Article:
Olney Hymns Book 3 Hymn 67

Ten thousand talents once I owed...

Manuscript Hymn No. 244

244 v1a

244 v1b


The happy debtor

Ten thousand talents once I owed,
And nothing had to pay;
But Jesus freed me from the load,
And washed my debt away.

Yet since the Lord forgave my sin,
And blotted out my score;
Much more indebted I have been,
Than e'er I was before.

My guilt is cancelled quite, I know,
And satisfaction made;
But the vast debt of love I owe
Can never be repaid.

The love I owe for sin forgiven,
For power to believe,
For present peace, and promised heaven,
No angel can conceive.

That love of thine! thou sinner's Friend!
Witness thy bleeding heart!
My little all can ne'er extend
To pay a thousandth part.

Nay more, the poor returns I make
I first from thee obtain; (a)
And 'tis of grace, that thou wilt take
Such poor returns again.

'Tis well it shall my glory be
(Let who will boast their store)
In time and to eternity,
To owe thee more and more.

(a) 1 Chronicles 29:14

Similar Hymns: [relating to this whole section]
Book 1, Hymns 27, 50, 70, 93, 122
Book 2, Hymns 23, 90

John Newton bw better 150 x 55
  from John Newton's Diary, relevant to this hymn:

Monday 27 May 1776
Morning at Weston – informed that Mrs Ruck has left me a legacy. It was kind in her, but chiefly O Lord I would see and acknowledge thy goodness.  It is thou only who givest me favour in the sight of my fellow creatures.  This is chiefly agreeable to me, as a token of her regard for thy Gospel, which she frequently heard and would have always heard if she could.  In our last conversation she told me that her views had been greatly altered.  I hope she is now with thee.  In the evening a long walk with Mr Whitford, which prevented my retirement.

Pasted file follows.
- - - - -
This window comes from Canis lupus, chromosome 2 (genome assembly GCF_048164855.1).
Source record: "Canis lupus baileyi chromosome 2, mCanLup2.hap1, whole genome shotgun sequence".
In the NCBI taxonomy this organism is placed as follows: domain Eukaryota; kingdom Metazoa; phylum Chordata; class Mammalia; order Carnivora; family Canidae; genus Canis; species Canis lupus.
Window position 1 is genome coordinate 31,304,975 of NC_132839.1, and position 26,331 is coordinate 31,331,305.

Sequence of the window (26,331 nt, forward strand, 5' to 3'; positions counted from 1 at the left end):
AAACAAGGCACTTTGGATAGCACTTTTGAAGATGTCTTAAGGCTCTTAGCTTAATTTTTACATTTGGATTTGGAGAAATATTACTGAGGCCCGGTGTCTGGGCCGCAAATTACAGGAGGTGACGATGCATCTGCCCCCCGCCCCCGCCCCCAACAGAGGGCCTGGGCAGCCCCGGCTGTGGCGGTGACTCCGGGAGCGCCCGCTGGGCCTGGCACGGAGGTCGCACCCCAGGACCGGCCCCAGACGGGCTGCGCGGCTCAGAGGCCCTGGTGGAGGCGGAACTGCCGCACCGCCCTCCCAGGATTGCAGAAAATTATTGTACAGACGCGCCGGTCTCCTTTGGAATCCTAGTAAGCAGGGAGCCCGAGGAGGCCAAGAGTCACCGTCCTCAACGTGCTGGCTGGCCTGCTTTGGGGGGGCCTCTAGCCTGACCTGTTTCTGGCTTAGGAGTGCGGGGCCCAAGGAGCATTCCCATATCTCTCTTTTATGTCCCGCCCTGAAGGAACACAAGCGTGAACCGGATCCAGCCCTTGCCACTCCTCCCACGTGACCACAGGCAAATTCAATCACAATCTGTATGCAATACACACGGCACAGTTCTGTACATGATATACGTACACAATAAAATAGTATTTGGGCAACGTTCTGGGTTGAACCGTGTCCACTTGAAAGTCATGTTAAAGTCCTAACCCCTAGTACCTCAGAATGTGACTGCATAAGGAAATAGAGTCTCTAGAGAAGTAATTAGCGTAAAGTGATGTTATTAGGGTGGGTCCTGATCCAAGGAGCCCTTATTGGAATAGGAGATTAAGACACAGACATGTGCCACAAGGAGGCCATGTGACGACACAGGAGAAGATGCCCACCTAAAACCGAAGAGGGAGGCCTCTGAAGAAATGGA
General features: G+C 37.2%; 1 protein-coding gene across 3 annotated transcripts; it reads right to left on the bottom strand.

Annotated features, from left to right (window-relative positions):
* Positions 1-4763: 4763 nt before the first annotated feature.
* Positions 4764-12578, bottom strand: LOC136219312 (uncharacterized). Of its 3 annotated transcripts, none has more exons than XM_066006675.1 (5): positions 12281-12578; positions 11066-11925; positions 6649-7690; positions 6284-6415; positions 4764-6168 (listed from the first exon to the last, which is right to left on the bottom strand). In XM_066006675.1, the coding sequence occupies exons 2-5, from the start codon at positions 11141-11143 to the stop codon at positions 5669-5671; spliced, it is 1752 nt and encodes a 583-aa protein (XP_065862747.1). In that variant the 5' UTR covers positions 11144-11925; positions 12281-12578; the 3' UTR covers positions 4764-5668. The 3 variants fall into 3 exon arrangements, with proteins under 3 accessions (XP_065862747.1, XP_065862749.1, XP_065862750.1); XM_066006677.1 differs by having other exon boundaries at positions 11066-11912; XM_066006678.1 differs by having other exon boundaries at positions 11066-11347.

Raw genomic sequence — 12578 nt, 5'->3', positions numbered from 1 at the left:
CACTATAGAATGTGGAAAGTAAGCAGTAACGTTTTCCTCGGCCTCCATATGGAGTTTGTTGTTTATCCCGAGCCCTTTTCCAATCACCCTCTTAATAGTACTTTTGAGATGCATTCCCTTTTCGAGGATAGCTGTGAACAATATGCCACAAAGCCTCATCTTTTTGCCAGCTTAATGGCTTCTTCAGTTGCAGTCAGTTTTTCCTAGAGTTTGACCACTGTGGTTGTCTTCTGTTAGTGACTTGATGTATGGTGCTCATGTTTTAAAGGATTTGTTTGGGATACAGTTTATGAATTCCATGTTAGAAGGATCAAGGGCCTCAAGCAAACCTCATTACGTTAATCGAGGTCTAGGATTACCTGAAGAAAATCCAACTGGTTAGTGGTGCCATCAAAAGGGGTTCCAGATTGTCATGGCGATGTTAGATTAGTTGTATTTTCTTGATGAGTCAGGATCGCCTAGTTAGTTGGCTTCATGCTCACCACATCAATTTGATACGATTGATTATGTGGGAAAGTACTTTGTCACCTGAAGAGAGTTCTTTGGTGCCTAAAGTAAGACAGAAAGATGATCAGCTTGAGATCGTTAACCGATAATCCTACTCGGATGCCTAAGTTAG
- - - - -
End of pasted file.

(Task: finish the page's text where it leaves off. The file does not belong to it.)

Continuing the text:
Tuesday 28 May
This afternoon the people began to come to town, against tomorrow.  We had several strangers at the Great House.  I have to thank thee, my Lord for some liberty in speaking – the subject was the beginning of Hopeful’s account of his experience.  We lodged Mr Ryland, Symonds and some others.
Wednesday 29 May
Attended the Baptists’ Association.  The great number of people, obliged them to quit the Meeting House, and assemble sub dio, in an orchard.  Mr Guy began with an earnest and powerful prayer, then Mr Evans preached from Psalm 80:19 Turn us again, O Lord God of hosts, cause thy face to shine; and we shall be saved. He spoke seriously and well, but was short, and seemed rather disconcerted by the necessity of preaching outdoors.  Then Mr Gill prayed, and Mr Ryland preached from Romans 3:27 Where is boasting then? It is excluded. By what law? of works? Nay: but by the law of faith. His originality and zeal were strongly marked throughout his sermon.  Thou gavest him power in speaking, and I hope many were impressed.  Mr Hull concluded in prayer.  At five in the evening another sermon, Mr Hall the preacher, text Revelation 3:22 He that hath an ear, let him hear what the Spirit saith unto the churches. A good discourse.  The congregations were very large and attentive.  At home we were full of business having many friends to entertain, chiefly Mrs Trinder and her scholars. But all went on well, and it was upon the whole a very agreeable day. Do thou O Lord command a blessing on it.